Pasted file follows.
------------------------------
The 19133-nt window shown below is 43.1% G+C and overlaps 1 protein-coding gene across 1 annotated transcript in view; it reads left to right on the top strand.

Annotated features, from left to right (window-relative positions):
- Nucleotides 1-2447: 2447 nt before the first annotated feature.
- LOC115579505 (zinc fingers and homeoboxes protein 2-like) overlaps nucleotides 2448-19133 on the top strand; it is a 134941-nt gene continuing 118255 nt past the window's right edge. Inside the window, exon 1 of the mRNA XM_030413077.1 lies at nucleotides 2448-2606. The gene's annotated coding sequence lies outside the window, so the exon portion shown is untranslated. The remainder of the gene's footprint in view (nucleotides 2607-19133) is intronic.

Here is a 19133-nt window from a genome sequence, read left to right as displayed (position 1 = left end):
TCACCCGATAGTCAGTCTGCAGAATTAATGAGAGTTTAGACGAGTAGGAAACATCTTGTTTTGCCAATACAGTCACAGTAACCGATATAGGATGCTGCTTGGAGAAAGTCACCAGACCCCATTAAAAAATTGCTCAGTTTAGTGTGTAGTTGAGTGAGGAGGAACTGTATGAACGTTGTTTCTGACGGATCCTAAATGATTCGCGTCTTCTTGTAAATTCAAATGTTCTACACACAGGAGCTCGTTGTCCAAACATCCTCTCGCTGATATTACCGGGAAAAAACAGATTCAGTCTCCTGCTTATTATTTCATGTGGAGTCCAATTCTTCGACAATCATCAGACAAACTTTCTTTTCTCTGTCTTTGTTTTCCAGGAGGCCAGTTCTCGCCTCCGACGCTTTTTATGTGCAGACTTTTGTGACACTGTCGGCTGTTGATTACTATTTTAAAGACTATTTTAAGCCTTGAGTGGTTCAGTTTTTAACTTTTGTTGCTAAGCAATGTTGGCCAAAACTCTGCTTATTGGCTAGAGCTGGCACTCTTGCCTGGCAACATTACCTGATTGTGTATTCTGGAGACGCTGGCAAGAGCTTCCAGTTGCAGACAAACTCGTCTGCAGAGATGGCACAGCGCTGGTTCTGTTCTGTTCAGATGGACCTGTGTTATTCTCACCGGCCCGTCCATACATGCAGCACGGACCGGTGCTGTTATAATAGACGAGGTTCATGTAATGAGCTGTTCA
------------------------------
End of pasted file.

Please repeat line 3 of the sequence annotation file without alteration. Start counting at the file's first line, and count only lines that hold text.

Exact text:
- Nucleotides 1-2447: 2447 nt before the first annotated feature.